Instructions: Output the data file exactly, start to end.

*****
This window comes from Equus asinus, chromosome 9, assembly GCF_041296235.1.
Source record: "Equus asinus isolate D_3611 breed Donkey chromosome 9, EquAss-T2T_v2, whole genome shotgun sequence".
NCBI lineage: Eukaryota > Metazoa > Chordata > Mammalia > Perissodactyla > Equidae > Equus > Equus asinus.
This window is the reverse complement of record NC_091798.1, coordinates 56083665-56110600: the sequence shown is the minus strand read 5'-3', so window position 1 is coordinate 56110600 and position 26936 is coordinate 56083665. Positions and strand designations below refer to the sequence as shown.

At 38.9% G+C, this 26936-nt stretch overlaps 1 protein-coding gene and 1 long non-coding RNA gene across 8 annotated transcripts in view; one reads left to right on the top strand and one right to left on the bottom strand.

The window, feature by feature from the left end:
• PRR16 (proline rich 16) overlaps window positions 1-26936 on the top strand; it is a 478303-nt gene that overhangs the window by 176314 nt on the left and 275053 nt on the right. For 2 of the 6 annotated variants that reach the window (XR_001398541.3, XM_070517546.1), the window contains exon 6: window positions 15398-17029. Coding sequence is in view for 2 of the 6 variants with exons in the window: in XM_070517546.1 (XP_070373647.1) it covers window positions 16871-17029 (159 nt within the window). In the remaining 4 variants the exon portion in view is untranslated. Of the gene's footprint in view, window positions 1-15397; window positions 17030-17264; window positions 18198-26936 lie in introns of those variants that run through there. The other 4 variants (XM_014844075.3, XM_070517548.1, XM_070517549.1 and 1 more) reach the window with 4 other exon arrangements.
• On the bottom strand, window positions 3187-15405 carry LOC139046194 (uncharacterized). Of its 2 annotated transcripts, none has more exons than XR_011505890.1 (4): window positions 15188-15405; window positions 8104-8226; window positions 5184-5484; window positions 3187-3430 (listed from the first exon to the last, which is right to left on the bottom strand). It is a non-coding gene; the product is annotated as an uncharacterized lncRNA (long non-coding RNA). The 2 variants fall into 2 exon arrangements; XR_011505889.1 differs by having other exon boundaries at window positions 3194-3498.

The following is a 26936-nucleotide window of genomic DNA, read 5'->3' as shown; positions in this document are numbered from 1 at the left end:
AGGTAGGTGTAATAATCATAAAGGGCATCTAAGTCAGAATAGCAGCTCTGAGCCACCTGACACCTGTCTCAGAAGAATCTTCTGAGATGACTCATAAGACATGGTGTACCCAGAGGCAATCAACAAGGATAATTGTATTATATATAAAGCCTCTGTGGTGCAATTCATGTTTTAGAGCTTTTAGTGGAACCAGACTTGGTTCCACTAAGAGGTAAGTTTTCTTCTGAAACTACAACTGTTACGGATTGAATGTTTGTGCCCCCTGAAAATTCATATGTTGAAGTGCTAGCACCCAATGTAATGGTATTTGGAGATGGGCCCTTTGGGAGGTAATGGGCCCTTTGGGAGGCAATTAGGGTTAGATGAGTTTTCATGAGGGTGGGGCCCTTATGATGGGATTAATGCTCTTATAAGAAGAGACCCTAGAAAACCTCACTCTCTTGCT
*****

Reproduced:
This window comes from Equus asinus, chromosome 9, assembly GCF_041296235.1.
Source record: "Equus asinus isolate D_3611 breed Donkey chromosome 9, EquAss-T2T_v2, whole genome shotgun sequence".
NCBI lineage: Eukaryota > Metazoa > Chordata > Mammalia > Perissodactyla > Equidae > Equus > Equus asinus.
This window is the reverse complement of record NC_091798.1, coordinates 56083665-56110600: the sequence shown is the minus strand read 5'-3', so window position 1 is coordinate 56110600 and position 26936 is coordinate 56083665. Positions and strand designations below refer to the sequence as shown.

At 38.9% G+C, this 26936-nt stretch overlaps 1 protein-coding gene and 1 long non-coding RNA gene across 8 annotated transcripts in view; one reads left to right on the top strand and one right to left on the bottom strand.

The window, feature by feature from the left end:
• PRR16 (proline rich 16) overlaps window positions 1-26936 on the top strand; it is a 478303-nt gene that overhangs the window by 176314 nt on the left and 275053 nt on the right. For 2 of the 6 annotated variants that reach the window (XR_001398541.3, XM_070517546.1), the window contains exon 6: window positions 15398-17029. Coding sequence is in view for 2 of the 6 variants with exons in the window: in XM_070517546.1 (XP_070373647.1) it covers window positions 16871-17029 (159 nt within the window). In the remaining 4 variants the exon portion in view is untranslated. Of the gene's footprint in view, window positions 1-15397; window positions 17030-17264; window positions 18198-26936 lie in introns of those variants that run through there. The other 4 variants (XM_014844075.3, XM_070517548.1, XM_070517549.1 and 1 more) reach the window with 4 other exon arrangements.
• On the bottom strand, window positions 3187-15405 carry LOC139046194 (uncharacterized). Of its 2 annotated transcripts, none has more exons than XR_011505890.1 (4): window positions 15188-15405; window positions 8104-8226; window positions 5184-5484; window positions 3187-3430 (listed from the first exon to the last, which is right to left on the bottom strand). It is a non-coding gene; the product is annotated as an uncharacterized lncRNA (long non-coding RNA). The 2 variants fall into 2 exon arrangements; XR_011505889.1 differs by having other exon boundaries at window positions 3194-3498.

The following is a 26936-nucleotide window of genomic DNA, read 5'->3' as shown; positions in this document are numbered from 1 at the left end:
AGGTAGGTGTAATAATCATAAAGGGCATCTAAGTCAGAATAGCAGCTCTGAGCCACCTGACACCTGTCTCAGAAGAATCTTCTGAGATGACTCATAAGACATGGTGTACCCAGAGGCAATCAACAAGGATAATTGTATTATATATAAAGCCTCTGTGGTGCAATTCATGTTTTAGAGCTTTTAGTGGAACCAGACTTGGTTCCACTAAGAGGTAAGTTTTCTTCTGAAACTACAACTGTTACGGATTGAATGTTTGTGCCCCCTGAAAATTCATATGTTGAAGTGCTAGCACCCAATGTAATGGTATTTGGAGATGGGCCCTTTGGGAGGTAATGGGCCCTTTGGGAGGCAATTAGGGTTAGATGAGTTTTCATGAGGGTGGGGCCCTTATGATGGGATTAATGCTCTTATAAGAAGAGACCCTAGAAAACCTCACTCTCTTGCT